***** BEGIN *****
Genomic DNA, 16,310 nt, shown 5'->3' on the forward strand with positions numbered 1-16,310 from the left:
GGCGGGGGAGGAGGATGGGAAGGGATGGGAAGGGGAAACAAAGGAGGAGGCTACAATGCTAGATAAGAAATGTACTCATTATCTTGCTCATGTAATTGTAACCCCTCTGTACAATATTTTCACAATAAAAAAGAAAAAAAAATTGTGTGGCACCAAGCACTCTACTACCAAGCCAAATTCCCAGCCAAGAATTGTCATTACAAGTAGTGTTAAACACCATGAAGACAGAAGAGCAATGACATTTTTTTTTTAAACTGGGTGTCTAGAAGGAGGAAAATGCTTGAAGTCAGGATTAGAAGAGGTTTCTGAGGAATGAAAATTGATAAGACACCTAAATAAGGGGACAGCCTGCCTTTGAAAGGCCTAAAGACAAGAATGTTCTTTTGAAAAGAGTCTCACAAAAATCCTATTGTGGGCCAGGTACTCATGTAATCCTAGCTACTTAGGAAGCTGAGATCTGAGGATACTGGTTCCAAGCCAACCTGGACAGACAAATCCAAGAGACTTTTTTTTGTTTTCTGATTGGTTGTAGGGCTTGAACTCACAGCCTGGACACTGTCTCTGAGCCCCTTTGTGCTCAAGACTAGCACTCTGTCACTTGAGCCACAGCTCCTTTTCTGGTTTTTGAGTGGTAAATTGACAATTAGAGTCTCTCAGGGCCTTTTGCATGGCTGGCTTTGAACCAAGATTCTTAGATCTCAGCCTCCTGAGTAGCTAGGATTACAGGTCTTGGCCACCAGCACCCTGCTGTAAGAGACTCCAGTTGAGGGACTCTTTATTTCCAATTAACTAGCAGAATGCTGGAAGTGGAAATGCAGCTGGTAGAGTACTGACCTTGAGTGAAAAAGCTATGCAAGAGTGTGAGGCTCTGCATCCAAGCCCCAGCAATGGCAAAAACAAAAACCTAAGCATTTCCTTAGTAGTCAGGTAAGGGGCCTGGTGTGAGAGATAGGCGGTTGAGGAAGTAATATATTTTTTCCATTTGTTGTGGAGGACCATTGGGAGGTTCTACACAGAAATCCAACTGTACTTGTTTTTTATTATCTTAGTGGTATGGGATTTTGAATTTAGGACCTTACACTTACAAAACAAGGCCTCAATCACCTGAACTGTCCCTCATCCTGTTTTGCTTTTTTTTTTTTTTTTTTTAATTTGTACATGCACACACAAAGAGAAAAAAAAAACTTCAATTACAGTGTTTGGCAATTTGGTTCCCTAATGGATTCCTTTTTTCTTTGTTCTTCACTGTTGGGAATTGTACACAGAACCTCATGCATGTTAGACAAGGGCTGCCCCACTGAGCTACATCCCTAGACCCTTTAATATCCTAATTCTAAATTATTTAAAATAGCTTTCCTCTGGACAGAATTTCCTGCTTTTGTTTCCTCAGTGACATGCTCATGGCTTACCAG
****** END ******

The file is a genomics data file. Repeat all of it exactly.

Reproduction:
Genomic DNA, 16,310 nt, shown 5'->3' on the forward strand with positions numbered 1-16,310 from the left:
GGCGGGGGAGGAGGATGGGAAGGGATGGGAAGGGGAAACAAAGGAGGAGGCTACAATGCTAGATAAGAAATGTACTCATTATCTTGCTCATGTAATTGTAACCCCTCTGTACAATATTTTCACAATAAAAAAGAAAAAAAAATTGTGTGGCACCAAGCACTCTACTACCAAGCCAAATTCCCAGCCAAGAATTGTCATTACAAGTAGTGTTAAACACCATGAAGACAGAAGAGCAATGACATTTTTTTTTTAAACTGGGTGTCTAGAAGGAGGAAAATGCTTGAAGTCAGGATTAGAAGAGGTTTCTGAGGAATGAAAATTGATAAGACACCTAAATAAGGGGACAGCCTGCCTTTGAAAGGCCTAAAGACAAGAATGTTCTTTTGAAAAGAGTCTCACAAAAATCCTATTGTGGGCCAGGTACTCATGTAATCCTAGCTACTTAGGAAGCTGAGATCTGAGGATACTGGTTCCAAGCCAACCTGGACAGACAAATCCAAGAGACTTTTTTTTGTTTTCTGATTGGTTGTAGGGCTTGAACTCACAGCCTGGACACTGTCTCTGAGCCCCTTTGTGCTCAAGACTAGCACTCTGTCACTTGAGCCACAGCTCCTTTTCTGGTTTTTGAGTGGTAAATTGACAATTAGAGTCTCTCAGGGCCTTTTGCATGGCTGGCTTTGAACCAAGATTCTTAGATCTCAGCCTCCTGAGTAGCTAGGATTACAGGTCTTGGCCACCAGCACCCTGCTGTAAGAGACTCCAGTTGAGGGACTCTTTATTTCCAATTAACTAGCAGAATGCTGGAAGTGGAAATGCAGCTGGTAGAGTACTGACCTTGAGTGAAAAAGCTATGCAAGAGTGTGAGGCTCTGCATCCAAGCCCCAGCAATGGCAAAAACAAAAACCTAAGCATTTCCTTAGTAGTCAGGTAAGGGGCCTGGTGTGAGAGATAGGCGGTTGAGGAAGTAATATATTTTTTCCATTTGTTGTGGAGGACCATTGGGAGGTTCTACACAGAAATCCAACTGTACTTGTTTTTTATTATCTTAGTGGTATGGGATTTTGAATTTAGGACCTTACACTTACAAAACAAGGCCTCAATCACCTGAACTGTCCCTCATCCTGTTTTGCTTTTTTTTTTTTTTTTTTTAATTTGTACATGCACACACAAAGAGAAAAAAAAAACTTCAATTACAGTGTTTGGCAATTTGGTTCCCTAATGGATTCCTTTTTTCTTTGTTCTTCACTGTTGGGAATTGTACACAGAACCTCATGCATGTTAGACAAGGGCTGCCCCACTGAGCTACATCCCTAGACCCTTTAATATCCTAATTCTAAATTATTTAAAATAGCTTTCCTCTGGACAGAATTTCCTGCTTTTGTTTCCTCAGTGACATGCTCATGGCTTACCAG